For years, the U.S. Food and Drug Administration (FDA), and the U.S. Environmental Protection agency (EPA), have ruled that bisphenol A (BPA) is safe at doses many studies by independent research scientists have found cause harm in laboratory animals. Epidemiologists have also published research that links BPA measured in people to a range of human diseases and disabilitiesthese findings should not occur if the FDA and EPA’s estimate of a safe dose is accurate. I watched this situation develop for years in my role as Scientific Program Administrator in the Extramural Division at the U.S. National Institute of Environmental Health Sciences (NIEHS). I found it frustrating that our regulatory agencies were rejecting all the cutting-edge science on BPA that NIEHS was funding. They said it didn’t meet their guidelines for regulatory testing, even though the scientists we were funding were the best in the U.S. Then I had a breakthrough idea, one that might not only solve the BPA problem but one that could also act as a model for getting the best out of regulatory-based testing (apples) and independent research (oranges). The idea, which became known as CLARITY-BPA (Consortium Linking Academic and Regulatory Insights on BPA Toxicity), was this: Give the FDA the lead on raising and treating enough animals (rats) so that they can perform a standard “guideline” assessment of BPA, the way they usually do it, but then send some of the animals (and tissues/organs) to the expert independent research scientists to assess the effects that they have reported in the scientific literature. This design embedded the research of the independent scientists in the guideline study, so the FDA could not reject the findings. Then integrate the two data sets (apples and oranges) into one study to get an overall assessment of how toxic BPA is. Designing this study was not easy, but it came together with funding from the FDA, the National Toxicology Program (NTP) and NIEHS and with the participation of 14 independent university scientists from around the U.S. who competed for the research funding needed to be part of CLARITY-BPA. Now more than six years after launch, and many dozens of meetings and discussions, CLARITY-BPA is reaching the end of its long road. We are set to meet the goal of merging the “apples” from the FDA and the “oranges” from the independent scientists into an integrated, coherent dataset. But recent developments have me worried that the FDA is short circuiting the process. In violation of the agreement we all had at the beginning, the FDA appears to be rushing to judgement without the full integration of both the apples and oranges datasets. Instead, they are reaching conclusions based upon the guideline part of the study without considering the results of the independent researchers. They are poised to make two public presentations about their part of the study this month, with no participation from the academic scientists. That violates the intention and spirit with which we launched CLARITY, and it is deeply disappointing. It risks wasting U.S. taxpayer dollars and doesn’t get us any closer to understanding the hazards of BPA. I hope I’m wrong, and that the FDA will soon publish a final report that integrates their work with that of the independent scientists as was intended and agreed to by all the participants. I’ve seen enough of the data to be confident that there are low dose impacts of BPA in both the guideline studies and the academic research. A rush to judgement of the hazard of BPA by the FDA and other regulatory agencies worldwide based on the report from the guidelines study alone would negate the intent and goal of the CLARITY-BPA study. We will not have made any progress to integrate the “apples” and “oranges”, and public health will suffer.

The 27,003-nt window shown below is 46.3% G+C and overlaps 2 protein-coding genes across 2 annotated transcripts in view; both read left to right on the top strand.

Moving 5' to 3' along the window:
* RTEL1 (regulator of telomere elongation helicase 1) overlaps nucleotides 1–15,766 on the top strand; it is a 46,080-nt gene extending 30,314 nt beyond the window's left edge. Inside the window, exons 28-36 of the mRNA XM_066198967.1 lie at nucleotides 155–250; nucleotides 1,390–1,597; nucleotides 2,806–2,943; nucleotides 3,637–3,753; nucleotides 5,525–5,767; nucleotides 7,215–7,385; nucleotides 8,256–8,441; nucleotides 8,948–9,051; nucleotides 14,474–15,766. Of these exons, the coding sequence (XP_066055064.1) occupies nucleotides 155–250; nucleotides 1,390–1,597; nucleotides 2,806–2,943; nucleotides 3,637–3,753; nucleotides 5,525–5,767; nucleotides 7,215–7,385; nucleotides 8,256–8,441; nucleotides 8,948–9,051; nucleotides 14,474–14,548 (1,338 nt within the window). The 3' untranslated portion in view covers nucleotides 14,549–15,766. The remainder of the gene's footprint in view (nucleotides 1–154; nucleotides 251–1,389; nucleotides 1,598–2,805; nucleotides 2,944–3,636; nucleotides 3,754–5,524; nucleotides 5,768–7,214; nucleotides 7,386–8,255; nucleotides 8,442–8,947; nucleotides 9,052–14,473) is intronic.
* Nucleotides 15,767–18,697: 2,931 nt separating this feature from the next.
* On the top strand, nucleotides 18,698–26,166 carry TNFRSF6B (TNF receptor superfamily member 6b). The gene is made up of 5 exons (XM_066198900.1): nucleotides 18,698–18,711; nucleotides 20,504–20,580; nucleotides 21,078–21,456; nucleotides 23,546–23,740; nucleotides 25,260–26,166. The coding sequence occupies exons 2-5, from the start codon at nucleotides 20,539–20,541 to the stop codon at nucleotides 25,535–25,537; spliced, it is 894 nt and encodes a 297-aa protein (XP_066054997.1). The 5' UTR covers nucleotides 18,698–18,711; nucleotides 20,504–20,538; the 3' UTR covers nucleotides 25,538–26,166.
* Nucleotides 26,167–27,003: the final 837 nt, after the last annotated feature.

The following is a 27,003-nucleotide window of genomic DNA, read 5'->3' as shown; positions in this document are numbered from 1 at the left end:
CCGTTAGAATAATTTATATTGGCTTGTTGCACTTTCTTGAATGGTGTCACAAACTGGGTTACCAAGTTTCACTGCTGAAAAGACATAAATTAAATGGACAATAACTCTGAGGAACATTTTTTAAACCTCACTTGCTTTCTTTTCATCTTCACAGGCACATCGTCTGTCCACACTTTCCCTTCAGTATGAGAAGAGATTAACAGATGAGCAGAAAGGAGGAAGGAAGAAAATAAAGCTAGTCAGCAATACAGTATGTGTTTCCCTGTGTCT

*Jerrold J. Heindel. the founder of Program on Endocrine Disruption Strategies at Commonweal in Bolinas CA, recently retired from the National Institute of Environmental Health Sciences where for two decades he managed grants on endocrine disruption to university-based scientists.
Environmental Health News, 10 September 2018 ;